Controlling Depth of Field
If you’ve watched feature films, commercials, or music videos closely, you’ll notice that focus is often used creatively to control the viewers’ attention. Sometimes the camera will start out of focus and then slowly roll into clarity to reveal a subject. Other times the camera might rack in-between a person in the foreground to then find a person farther in the background.
A driving force in the popularity of DSLR cameras for video is the image sensor superiority these cameras offer. The large sensors allow for greater control in depth of field. When used properly, your footage can take on more cinematic qualities.
What Is Bokeh?
You’ve likely noticed that the way your camera blurs objects is different than how your eyes behave. In fact, there’s actually a Japanese word for this stylized blurring. It’s called bokeh (pronounced boh-kay or boh-kuh).
What’s the big deal? Well, many find the use of blur appealing. It can also be quite useful when you want to keep the focus on your subject and let the background go soft. The blurring often appears most in the brightest areas of an image (such as headlights or small lights in a skyline). However, bokeh can be used to simplify just about any background.
There are two ways to easily create bokeh in an image:
- Using a prime lens or a very fast zoom lens, you can open up the lens wide. Using a low f-stop (typically f/2.8 or lower) can really bring out a bokeh blur (Figure 4.6).
Figure 4.6. A theater marquee in San Jose, California, combined with passing traffic turns into an abstract shot when the camera is thrown far out of focus.
- Using a longer (telephoto) lens, you can compress the action of your shot. Instead of being close to your subject, move farther back and zoom in. This can create isolation due to a shallow depth of field (Figure 4.7).
Figure 4.7. While hiking through a forest on Grand Bahamas I came across an intricate spider web. The scene was very low light, and my zoom lens was not very fast. By zooming all the way in from a greater distance, I threw the background out of focus and simplify it, which really helped the strands of the web to stand out.
Foreground and Background
If you want to properly use bokeh or a shallow depth of field, you need to think about your foreground and background, and how you compose your shots. I’ll explore composition in Chapter 5, “Composing Shots.” For now, here are a few simple techniques you can try:
- When setting up an interview, portrait, or talking head, don’t position the subject against a wall. Instead, look for a more open space. Try shooting in a long hallway, a conference room, or even just through a doorway. Stacking the scene works well to create depth (Figure 4.9).
Figure 4.9. Positioning my subject at the top of a staircase allowed me to compose the shot so there were areas in the background that stretched off into the distance (and became defocused).
- If you’re shooting a large crowd or busy event, tweak the aperture settings on your camera. Open the aperture a bit and set your focus so the front of the group is in focus and the back starts out soft. As people move through the scene, they’ll reveal themselves (Figure 4.10).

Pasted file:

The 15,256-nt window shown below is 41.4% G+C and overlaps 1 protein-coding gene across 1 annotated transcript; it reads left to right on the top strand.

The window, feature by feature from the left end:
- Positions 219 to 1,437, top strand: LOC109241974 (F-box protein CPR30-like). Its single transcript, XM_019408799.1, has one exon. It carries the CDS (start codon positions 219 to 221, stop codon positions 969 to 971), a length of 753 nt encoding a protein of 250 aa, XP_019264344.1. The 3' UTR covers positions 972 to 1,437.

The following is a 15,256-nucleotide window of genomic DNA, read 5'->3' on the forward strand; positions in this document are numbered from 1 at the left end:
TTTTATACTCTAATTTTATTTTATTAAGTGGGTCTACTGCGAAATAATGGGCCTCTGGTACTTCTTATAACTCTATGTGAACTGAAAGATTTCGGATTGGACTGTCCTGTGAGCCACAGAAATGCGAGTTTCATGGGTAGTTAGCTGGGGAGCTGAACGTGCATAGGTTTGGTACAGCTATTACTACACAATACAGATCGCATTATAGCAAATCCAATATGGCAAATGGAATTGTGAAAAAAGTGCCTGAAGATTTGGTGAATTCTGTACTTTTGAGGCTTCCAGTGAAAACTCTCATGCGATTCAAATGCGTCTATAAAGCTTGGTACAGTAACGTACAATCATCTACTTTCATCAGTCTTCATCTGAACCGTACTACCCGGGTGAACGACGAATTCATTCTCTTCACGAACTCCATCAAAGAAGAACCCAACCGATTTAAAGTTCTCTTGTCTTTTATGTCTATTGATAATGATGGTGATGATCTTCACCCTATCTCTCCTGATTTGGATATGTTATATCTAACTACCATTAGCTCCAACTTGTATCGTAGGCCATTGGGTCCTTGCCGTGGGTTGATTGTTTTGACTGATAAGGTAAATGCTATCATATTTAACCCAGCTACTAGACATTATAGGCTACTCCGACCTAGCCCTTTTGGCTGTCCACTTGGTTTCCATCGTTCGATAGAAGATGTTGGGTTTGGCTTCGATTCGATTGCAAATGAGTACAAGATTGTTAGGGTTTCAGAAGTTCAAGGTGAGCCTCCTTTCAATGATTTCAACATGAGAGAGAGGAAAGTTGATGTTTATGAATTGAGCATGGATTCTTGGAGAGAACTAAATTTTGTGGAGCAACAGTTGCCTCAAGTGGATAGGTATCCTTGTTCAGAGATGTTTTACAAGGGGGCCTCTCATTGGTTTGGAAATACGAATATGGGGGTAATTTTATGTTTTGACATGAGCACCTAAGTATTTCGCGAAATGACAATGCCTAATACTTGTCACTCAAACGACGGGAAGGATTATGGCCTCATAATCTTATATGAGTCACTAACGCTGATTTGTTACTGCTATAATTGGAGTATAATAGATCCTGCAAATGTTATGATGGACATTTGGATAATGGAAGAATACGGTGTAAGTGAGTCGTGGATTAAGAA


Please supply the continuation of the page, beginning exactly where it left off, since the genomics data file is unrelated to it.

Figure 4.10. By zooming in from a greater distance, as well as shooting at an angle, I created a well-defined focus plane for this shot. People farther away are out of focus but reveal themselves as they move towards the camera.
- If you’re recording two people talking to each other, increase the distance between them. Then try using a zoom lens and adjust your zoom level to taste. This lens will make the two people appear close to each other but set one of the two more out of focus than the other.
As you become more experienced, you’ll want to try rack focusing (changing your focus from one object to another while recording). For example, you might want to go from a focused image to a blurry one as an animated transition. Or you might want to keep a moving subject in focus as the subject walks through a shot. Just keep in mind that rack focusing is not easy to do.
Modern lenses are actually more difficult to rack focus because lenses manufactured today are designed to autofocus more quickly. To do this, manufacturers set the lens so the focus ring only needs a small turn to move through all the focus positions. This feature is great for shooting stills because it’s much faster to shoot when the camera is in control. But it makes it more difficult for video.
For this reason, I seek out older lenses for my video kit. Stopping into just about any local camera store, you’ll find a used department with older prime lenses. Many of these lenses have focus rings that turn almost a full 360 degrees, which makes focusing by hand much easier because the ring is not as sensitive. If you can’t find an older lens that matches your camera (often a problem for Canon shooters due to changes in the lens mount system), you can purchase an adapter ring. If your lens has physical rings to control both aperture and focus, you can use an adapter from companies like Fotodiox or Novoflex (Figure 4.11).
Figure 4.11. An older Nikon prime lens is attached to a newer Canon 7D using an adapter ring from Fotodiox. Lenses need manual aperture and focus rings to work properly with the adapters.